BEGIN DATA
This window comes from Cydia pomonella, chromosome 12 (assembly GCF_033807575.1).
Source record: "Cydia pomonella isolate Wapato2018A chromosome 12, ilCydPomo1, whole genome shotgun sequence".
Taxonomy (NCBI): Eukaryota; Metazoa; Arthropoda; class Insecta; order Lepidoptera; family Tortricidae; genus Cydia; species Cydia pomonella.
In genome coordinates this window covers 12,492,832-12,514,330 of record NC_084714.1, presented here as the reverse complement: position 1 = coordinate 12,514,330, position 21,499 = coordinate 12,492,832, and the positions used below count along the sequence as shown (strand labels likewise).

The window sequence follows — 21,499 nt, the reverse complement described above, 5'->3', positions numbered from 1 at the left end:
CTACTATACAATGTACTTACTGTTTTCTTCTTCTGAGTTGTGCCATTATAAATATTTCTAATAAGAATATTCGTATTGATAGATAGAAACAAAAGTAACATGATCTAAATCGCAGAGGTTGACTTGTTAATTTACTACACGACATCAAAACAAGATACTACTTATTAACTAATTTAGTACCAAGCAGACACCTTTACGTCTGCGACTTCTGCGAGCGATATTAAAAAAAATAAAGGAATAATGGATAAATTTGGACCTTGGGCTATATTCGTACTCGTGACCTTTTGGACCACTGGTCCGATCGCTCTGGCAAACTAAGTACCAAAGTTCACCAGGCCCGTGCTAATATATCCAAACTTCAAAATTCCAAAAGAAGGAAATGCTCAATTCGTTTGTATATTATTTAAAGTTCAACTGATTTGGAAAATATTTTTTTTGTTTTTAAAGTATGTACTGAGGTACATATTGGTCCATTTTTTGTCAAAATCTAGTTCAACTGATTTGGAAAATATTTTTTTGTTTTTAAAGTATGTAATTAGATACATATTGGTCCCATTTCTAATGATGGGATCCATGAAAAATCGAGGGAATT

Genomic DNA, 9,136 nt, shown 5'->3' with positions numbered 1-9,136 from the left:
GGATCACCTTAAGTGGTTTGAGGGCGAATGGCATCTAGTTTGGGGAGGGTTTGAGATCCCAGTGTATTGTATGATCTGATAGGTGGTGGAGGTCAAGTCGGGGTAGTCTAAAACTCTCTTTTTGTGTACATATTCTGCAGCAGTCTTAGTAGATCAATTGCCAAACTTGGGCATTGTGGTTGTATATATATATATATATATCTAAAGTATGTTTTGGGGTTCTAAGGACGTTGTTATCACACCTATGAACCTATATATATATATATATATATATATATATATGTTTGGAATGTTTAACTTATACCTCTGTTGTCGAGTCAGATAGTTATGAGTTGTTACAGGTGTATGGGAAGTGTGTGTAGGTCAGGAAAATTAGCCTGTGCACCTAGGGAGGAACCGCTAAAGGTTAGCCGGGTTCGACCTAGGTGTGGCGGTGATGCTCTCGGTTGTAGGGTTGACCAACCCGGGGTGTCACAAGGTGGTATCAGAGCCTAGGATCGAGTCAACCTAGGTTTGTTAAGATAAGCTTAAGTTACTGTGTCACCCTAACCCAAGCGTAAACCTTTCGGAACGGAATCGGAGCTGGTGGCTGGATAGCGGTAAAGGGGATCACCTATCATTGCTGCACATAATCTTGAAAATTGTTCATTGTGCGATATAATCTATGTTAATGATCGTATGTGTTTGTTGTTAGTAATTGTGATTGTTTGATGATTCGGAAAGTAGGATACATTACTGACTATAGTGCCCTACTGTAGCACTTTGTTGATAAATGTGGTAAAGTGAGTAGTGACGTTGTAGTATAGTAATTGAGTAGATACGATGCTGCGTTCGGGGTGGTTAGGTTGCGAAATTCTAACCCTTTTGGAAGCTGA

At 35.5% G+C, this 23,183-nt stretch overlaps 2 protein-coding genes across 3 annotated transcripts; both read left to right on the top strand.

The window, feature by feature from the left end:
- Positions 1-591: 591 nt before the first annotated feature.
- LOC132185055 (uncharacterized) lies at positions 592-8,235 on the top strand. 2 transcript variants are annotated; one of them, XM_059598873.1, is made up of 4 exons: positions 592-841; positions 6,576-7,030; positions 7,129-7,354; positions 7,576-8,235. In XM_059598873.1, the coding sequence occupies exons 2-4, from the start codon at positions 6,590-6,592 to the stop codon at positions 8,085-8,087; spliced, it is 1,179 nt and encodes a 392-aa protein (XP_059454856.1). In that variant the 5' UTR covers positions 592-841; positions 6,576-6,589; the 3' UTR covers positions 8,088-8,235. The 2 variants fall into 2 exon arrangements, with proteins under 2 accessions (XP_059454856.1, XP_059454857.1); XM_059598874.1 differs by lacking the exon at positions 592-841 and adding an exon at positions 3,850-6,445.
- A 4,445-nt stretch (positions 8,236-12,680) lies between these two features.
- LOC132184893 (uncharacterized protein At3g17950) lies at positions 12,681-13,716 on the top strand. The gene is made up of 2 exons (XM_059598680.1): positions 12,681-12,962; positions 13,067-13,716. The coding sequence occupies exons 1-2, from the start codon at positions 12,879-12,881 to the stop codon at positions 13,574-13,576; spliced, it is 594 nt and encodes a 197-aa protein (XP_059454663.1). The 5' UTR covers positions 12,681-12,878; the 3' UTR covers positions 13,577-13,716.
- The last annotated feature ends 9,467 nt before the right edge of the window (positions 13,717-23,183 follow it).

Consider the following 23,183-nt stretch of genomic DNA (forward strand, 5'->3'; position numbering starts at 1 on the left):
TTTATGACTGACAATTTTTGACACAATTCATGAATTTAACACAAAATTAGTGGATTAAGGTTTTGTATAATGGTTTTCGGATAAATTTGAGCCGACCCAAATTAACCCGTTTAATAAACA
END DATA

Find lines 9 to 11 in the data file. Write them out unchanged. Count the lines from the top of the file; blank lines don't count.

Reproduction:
At 35.5% G+C, this 23,183-nt stretch overlaps 2 protein-coding genes across 3 annotated transcripts; both read left to right on the top strand.

The window, feature by feature from the left end:
- Positions 1-591: 591 nt before the first annotated feature.